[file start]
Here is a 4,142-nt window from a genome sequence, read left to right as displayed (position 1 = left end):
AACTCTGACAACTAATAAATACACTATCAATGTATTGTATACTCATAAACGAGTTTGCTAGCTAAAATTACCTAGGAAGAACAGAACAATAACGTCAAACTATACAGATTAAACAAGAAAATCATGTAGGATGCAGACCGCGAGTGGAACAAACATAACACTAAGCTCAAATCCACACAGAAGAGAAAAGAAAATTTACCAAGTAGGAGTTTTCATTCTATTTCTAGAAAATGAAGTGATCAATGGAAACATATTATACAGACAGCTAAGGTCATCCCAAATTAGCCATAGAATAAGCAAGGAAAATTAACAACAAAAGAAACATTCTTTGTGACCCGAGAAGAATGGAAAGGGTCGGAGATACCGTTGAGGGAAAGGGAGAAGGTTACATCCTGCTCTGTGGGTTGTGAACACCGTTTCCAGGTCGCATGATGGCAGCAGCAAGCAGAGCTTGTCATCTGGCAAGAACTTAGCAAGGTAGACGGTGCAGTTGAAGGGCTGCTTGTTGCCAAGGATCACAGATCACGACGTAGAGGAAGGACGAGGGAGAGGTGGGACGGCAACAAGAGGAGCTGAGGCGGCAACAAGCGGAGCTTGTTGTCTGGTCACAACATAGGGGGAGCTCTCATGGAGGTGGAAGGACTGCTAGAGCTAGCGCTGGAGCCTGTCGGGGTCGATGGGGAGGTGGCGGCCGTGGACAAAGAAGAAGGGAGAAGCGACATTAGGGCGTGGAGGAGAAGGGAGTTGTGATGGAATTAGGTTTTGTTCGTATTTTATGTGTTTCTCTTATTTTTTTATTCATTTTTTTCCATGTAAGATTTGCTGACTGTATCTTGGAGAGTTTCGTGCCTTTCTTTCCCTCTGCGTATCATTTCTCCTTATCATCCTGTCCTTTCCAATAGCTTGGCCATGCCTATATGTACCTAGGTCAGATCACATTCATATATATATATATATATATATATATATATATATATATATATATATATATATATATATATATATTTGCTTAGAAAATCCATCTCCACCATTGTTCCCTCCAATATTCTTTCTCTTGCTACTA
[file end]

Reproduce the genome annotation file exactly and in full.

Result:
Here is a 4,142-nt window from a genome sequence, read left to right as displayed (position 1 = left end):
AACTCTGACAACTAATAAATACACTATCAATGTATTGTATACTCATAAACGAGTTTGCTAGCTAAAATTACCTAGGAAGAACAGAACAATAACGTCAAACTATACAGATTAAACAAGAAAATCATGTAGGATGCAGACCGCGAGTGGAACAAACATAACACTAAGCTCAAATCCACACAGAAGAGAAAAGAAAATTTACCAAGTAGGAGTTTTCATTCTATTTCTAGAAAATGAAGTGATCAATGGAAACATATTATACAGACAGCTAAGGTCATCCCAAATTAGCCATAGAATAAGCAAGGAAAATTAACAACAAAAGAAACATTCTTTGTGACCCGAGAAGAATGGAAAGGGTCGGAGATACCGTTGAGGGAAAGGGAGAAGGTTACATCCTGCTCTGTGGGTTGTGAACACCGTTTCCAGGTCGCATGATGGCAGCAGCAAGCAGAGCTTGTCATCTGGCAAGAACTTAGCAAGGTAGACGGTGCAGTTGAAGGGCTGCTTGTTGCCAAGGATCACAGATCACGACGTAGAGGAAGGACGAGGGAGAGGTGGGACGGCAACAAGAGGAGCTGAGGCGGCAACAAGCGGAGCTTGTTGTCTGGTCACAACATAGGGGGAGCTCTCATGGAGGTGGAAGGACTGCTAGAGCTAGCGCTGGAGCCTGTCGGGGTCGATGGGGAGGTGGCGGCCGTGGACAAAGAAGAAGGGAGAAGCGACATTAGGGCGTGGAGGAGAAGGGAGTTGTGATGGAATTAGGTTTTGTTCGTATTTTATGTGTTTCTCTTATTTTTTTATTCATTTTTTTCCATGTAAGATTTGCTGACTGTATCTTGGAGAGTTTCGTGCCTTTCTTTCCCTCTGCGTATCATTTCTCCTTATCATCCTGTCCTTTCCAATAGCTTGGCCATGCCTATATGTACCTAGGTCAGATCACATTCATATATATATATATATATATATATATATATATATATATATATATATATATATATATATATATATTTGCTTAGAAAATCCATCTCCACCATTGTTCCCTCCAATATTCTTTCTCTTGCTACTA